Storin: Sea Pines' John Farrell is living out his dream

storapse@aol.comApril 18, 2013 

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Harbour Town PGA head professional John Farrell stands outside the pro shop Monday afternoon at the 45th RBC Heritage Presented by Boeing at Harbour Town Golf Links in Sea Pines on Hilton Head Island.

SARAH WELLIVER — Island Packet Buy Photo

John Farrell is a man who knew what he wanted in life when he was a high school student in Pittsfield, Mass.

Some 35 years later, the director of golf at the Sea Pines Resort says he is "living a dream" as he goes about his duties at Harbour Town and prepares for the RBC Heritage tournament.

"Most of the retired people I know didn't find this wonderful place until they were in their 60s or 70s, and here I am at 51 and I've been here 29 years," Farrell says.

Farell grew up across the street from Pittsfield Country Club and worked many jobs -- caddy, ball retriever, grass cutter, etc. -- while in high school and college. And along the way he became a low handicap golfer.

He is one of nine children. His father died in February, but his mother, who has 27 grandchildren, still lives in the same house they've called home for 47 years.

After graduating from Springfield College, Farrell moved to Hilton Head Island in 1984 and found a job at Shipyard Golf Club.

"Like it does now, this area had such a terrific reputation, and I figured it was such a great place to get started," Farrell says. "I met my wife, Jane, who was an outstanding tennis player and also worked at Shipyard."

In 1989 Farrell became head golf professional at the Ocean Course in Sea Pines and two years later was promoted to Sea Pines' director of golf.

"I am so lucky. This is a great place to raise a family," Farrell said. "Megan (19) attends Clemson, Thomas (16) plays lacrosse at Hilton Head Island High and Charlie (13) is into golf."

This week Farrell will work from sunrise to sunset behind the scenes at the RBC Heritage tournament for the 22nd year.

"It's not really work," he says. "It's such a treat helping to host a party of 30,000 happy people."

Farrell's primary duties during the tournament include acting as a liaison with the golfers and PGA Tour officials, supervising retail sales, and watching over the driving range.

"I have a special relationship with Slugger White (the top official of the PGA rules committee). I consider him a dear family member, and we stay in contact throughout the year."

Farrell's favorite pro golfers are those who treat the locker room staff well.

"Class guys like Nick Price and Tom Watson come to mind immediately," he said.

Farrell pointed out how the locker room atmosphere has changed over the years.

"It used to be kegs of beer and ash trays. No more. Now it's fresh fruit and healthy snacks. These guys are so into physical fitness," he said.

"And it's not just Tiger Woods. Practically everyone has a fitness specialist. It used to be that you could look out on the driving range and identify the golfers by the shape of their bodies. No more. Now they all are slim and fit."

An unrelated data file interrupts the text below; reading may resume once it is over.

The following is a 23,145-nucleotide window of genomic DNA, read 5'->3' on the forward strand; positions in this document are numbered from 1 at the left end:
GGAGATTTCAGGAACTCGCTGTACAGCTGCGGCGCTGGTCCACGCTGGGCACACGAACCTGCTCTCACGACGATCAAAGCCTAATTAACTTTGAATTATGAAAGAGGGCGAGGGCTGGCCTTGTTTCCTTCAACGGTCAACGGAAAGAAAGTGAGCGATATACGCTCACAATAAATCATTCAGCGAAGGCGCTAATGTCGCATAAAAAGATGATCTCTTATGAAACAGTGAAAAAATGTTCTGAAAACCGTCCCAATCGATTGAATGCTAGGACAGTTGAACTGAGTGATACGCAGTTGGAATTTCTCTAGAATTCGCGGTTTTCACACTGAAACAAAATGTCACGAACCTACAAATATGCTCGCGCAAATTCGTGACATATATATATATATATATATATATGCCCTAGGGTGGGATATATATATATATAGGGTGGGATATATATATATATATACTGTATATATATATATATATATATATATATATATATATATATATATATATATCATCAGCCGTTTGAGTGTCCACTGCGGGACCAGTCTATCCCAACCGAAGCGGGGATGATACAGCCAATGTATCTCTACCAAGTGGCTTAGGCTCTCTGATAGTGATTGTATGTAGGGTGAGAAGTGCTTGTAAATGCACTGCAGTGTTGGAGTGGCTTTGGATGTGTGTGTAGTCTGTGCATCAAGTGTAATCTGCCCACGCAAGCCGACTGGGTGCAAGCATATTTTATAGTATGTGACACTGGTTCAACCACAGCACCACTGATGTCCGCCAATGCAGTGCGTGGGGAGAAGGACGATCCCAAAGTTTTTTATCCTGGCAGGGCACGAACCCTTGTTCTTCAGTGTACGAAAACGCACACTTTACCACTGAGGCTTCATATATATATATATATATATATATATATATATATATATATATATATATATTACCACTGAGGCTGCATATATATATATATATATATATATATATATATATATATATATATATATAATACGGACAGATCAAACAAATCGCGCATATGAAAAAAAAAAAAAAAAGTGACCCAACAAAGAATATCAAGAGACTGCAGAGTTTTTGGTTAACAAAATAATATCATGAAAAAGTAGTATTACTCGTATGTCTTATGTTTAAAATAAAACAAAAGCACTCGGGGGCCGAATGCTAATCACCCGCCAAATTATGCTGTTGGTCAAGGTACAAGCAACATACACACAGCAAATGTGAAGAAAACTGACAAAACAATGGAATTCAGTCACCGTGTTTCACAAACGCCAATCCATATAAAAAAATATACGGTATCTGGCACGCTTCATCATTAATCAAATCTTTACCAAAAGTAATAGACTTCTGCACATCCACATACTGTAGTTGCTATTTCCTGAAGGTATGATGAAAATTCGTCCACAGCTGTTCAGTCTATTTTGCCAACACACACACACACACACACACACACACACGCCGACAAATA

I asked Farrell his view on why Tiger skips the Harbour Town tournament.

"Most people think it's because of the tight fairways and trees," he said. "That's not true. It's simply a matter of schedule. He does not play the week after a major tournament like the Masters.

"But that is okay. We've got a great field here without him."

One of the many delights of the tournament for Farrell is the way the community responds.

"The last couple of weeks residents have been cleaning up their property -- repainting their decks, planting flowers and tidying up," he said.

Despite his professional and family obligations Farrell has found time to volunteer his services to the Heritage "Hooked on Golf" program run by the Boys & Girls Club and the Program for Exceptional People.

"It's not just me," John pointed out. "Everyone on our staff (14) is encouraged to give back to the community."

Overseeing three golf courses consumes much of his time, but one of his priorities is working with the Hilton Head Island Junior Golf Association, teaching young kids at golf clinics around the island.

"I give about six or eight individual lessons a week and only for Sea Pines residents and their families," he said. "It is no longer the primary function of my job."

One of the lucky pupils is David Hutchison, a longtime resident.

"I've had 10 or so lessons over the years," Hutchison said, "but I get to play with John once in awhile and he is quick to pick up things I am doing wrong.

"When he gives a lesson he works on one phase of your game, one thing to improve on. And he makes sure you understand what he is talking about.

"John is a fine golfer. Very consistent and a real competitor," Hutchison added.

Farrell the instructor says the most interesting student he has ever had is his son, Charlie. "He has lot of questions, but like most teens he doesn't listen to my answers."

Farrell is excited about the two new clubhouses -- one under construction at the Ocean/Heron Point courses and the other which will be built at Harbour Town starting in 2014.

"We have great owners here at Sea Pines," Farrell said. "They don't want to just repair, they want to rebuild."

Just another reason John Farrell is "living a dream."

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